Picture this: it's late at night and someone you've been kinda talking to hits you up for nudes. Or maybe you don't have to picture it, because — like 84 percent of the girls in Seventeen. We interviewed more than 11, girls ages 14 to 22 and found that 62 percent have taken and sent sexy pics, even though just 31 percent believe sexting is safe. Of girls who sext, 13 percent say their nudes have leaked. That might explain why 31 percent of girls say they take sexy pics but never send them.
Teen Sexting Has Become Even More Common, Research Says
Teenage sexting: we're letting young people down by not talking about it
Our lives these days are intertwined with our digital devices, for good or for ill. That includes adolescent romantic and sexual relationships of all kinds — happy, tragic, mutual, one-sided, healthy, abusive. And experts say that rather than being shocked to find that kids are sexting, we should instead be talking about it from an early age, just as we should about other aspects of their developing sense of their sexual identities. Her advice to parents is to start talking about sexting — as with so many topics — younger than you think you need to. She suggested that for younger children, the conversations could be simple and could be put in the context of other absolute rules.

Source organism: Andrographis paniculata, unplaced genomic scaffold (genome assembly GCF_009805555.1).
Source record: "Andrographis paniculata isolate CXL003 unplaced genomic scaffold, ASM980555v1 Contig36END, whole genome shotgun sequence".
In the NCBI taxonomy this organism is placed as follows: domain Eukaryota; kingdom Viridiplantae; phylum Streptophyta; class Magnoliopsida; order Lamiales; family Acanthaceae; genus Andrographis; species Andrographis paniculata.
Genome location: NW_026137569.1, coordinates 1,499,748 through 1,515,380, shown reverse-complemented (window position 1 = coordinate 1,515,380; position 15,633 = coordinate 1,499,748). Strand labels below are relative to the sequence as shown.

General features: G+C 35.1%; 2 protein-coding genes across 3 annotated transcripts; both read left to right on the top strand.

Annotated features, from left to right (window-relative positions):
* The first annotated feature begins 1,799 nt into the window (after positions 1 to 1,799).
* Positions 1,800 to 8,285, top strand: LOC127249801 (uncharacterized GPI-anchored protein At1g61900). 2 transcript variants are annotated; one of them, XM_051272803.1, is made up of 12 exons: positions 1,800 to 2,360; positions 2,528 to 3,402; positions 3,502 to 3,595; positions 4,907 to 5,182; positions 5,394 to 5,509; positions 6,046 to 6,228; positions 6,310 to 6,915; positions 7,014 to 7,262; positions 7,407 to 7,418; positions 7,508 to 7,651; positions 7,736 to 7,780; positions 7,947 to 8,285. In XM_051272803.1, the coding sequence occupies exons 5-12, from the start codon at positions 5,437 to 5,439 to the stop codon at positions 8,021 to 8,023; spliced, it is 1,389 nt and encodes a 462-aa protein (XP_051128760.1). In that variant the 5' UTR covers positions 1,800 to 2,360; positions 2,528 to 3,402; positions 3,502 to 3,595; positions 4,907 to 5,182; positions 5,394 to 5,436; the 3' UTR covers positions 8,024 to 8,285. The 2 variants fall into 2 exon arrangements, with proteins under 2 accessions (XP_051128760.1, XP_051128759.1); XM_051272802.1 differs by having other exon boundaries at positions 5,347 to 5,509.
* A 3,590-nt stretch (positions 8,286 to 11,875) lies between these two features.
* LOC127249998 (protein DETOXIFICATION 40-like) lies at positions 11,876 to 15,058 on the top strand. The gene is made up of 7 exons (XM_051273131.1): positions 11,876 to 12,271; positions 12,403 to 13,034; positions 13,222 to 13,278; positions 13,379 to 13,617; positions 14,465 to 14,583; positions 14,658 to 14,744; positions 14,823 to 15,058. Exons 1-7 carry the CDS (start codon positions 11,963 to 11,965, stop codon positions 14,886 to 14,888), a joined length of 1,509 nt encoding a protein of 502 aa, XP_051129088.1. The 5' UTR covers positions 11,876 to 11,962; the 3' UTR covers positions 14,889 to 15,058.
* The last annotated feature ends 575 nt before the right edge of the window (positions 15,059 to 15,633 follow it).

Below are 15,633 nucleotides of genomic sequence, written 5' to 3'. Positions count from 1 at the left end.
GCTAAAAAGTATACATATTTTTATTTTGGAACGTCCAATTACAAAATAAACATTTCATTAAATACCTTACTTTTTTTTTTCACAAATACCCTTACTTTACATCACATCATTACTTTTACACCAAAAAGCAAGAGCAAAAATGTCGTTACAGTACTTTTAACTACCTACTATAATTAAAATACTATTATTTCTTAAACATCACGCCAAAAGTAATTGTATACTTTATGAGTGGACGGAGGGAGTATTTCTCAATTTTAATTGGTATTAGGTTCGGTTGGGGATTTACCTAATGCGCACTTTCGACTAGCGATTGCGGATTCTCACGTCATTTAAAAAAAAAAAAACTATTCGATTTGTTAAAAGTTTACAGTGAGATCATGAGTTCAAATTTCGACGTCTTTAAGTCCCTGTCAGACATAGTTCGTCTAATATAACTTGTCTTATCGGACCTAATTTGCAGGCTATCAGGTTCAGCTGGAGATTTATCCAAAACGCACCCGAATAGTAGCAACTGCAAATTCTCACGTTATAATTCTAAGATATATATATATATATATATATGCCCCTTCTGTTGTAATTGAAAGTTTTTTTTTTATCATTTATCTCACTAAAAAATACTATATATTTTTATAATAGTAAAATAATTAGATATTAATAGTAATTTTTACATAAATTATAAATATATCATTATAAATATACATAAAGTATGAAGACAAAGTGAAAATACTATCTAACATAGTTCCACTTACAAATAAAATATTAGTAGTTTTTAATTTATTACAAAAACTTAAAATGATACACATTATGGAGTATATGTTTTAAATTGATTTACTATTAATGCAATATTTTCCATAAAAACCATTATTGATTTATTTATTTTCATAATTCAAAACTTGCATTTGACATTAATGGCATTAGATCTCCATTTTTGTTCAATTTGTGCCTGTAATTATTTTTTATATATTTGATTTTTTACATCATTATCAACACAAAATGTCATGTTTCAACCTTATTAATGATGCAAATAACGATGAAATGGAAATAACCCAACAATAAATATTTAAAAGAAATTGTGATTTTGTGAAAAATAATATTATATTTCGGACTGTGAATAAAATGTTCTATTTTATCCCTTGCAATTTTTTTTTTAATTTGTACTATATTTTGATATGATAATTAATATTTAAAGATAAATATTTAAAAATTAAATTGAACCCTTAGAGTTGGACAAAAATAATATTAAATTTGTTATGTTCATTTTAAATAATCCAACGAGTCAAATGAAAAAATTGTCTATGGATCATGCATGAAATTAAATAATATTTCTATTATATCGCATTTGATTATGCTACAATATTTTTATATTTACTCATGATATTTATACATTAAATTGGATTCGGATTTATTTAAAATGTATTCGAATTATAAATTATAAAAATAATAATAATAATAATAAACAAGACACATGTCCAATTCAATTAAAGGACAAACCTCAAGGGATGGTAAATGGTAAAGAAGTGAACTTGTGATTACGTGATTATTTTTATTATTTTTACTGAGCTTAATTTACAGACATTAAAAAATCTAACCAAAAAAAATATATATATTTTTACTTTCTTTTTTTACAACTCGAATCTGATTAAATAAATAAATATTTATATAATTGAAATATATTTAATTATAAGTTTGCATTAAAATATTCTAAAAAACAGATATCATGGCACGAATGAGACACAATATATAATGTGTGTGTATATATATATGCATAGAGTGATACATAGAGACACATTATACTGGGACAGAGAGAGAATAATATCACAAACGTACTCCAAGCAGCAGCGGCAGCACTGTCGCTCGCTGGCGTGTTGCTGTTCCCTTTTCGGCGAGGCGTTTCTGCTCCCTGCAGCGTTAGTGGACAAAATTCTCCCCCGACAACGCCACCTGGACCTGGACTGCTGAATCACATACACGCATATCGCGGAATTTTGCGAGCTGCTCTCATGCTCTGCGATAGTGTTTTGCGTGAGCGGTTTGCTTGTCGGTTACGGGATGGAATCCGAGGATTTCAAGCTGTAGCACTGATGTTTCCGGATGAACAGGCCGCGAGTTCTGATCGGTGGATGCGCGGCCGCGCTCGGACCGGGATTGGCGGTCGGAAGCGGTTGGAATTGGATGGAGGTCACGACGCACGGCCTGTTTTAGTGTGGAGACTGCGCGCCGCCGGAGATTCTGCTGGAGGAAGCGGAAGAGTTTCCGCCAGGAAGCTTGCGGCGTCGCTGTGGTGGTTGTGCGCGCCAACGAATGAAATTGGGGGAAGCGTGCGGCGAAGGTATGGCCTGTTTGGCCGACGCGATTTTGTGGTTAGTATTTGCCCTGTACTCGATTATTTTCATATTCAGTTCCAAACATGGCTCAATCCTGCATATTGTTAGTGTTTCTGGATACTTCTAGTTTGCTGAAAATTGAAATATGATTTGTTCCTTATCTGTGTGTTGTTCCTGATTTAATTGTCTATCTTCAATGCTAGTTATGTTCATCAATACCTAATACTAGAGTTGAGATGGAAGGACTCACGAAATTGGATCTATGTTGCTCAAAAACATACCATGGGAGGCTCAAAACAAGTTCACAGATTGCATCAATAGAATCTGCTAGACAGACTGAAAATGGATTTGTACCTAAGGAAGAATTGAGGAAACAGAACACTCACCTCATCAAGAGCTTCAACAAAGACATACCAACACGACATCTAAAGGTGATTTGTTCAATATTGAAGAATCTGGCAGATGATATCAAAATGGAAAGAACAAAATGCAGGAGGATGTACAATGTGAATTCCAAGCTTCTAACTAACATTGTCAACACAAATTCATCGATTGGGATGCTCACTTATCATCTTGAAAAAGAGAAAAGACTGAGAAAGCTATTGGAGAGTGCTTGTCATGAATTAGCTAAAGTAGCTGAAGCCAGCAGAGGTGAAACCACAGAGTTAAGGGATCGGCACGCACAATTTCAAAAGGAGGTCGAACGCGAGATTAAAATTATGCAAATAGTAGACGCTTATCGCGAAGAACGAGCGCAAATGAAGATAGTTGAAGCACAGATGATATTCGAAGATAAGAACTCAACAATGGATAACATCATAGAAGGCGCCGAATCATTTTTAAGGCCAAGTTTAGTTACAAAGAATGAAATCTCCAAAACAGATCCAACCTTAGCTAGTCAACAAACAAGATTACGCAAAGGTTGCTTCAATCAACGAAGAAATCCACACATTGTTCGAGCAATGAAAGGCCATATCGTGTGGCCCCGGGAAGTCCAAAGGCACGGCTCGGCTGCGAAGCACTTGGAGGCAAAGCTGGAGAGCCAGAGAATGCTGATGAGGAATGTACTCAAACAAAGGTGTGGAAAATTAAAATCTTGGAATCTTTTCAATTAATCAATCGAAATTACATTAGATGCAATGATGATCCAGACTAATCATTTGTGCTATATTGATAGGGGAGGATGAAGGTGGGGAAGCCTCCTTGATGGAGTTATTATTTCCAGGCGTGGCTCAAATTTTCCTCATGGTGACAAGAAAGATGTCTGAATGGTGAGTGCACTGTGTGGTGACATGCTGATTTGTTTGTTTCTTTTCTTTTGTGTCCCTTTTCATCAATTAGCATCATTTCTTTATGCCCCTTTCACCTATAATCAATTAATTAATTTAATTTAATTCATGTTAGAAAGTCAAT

Sexting: Why Britain's teenagers are no longer safe in their own bedrooms
Depending on which expert you ask, sexting among teens may be extremely common or incredibly rare. Studies have reported rates of youth sexting as low as 1. Child development researcher Sheri Madigan of the University of Calgary and her colleagues scoured all the data they could find about sexting behavior among teens. Among the 34 studies that included data on sending sext messages, the average prevalence was
Sexting a combination of the words sex and texting is the practice of electronically sending sexually explicit images or messages from one person to another. The study background suggests pediatricians, policy makers, schools and parents have insufficient information about the nature and importance of teen sexting because there is not enough empirical data. Temple, Ph. The data were from part of a longitudinal study and students Teens, who ranged in age from 14 to 19 years old, self-reported their history of dating, sexual behaviors and sexting.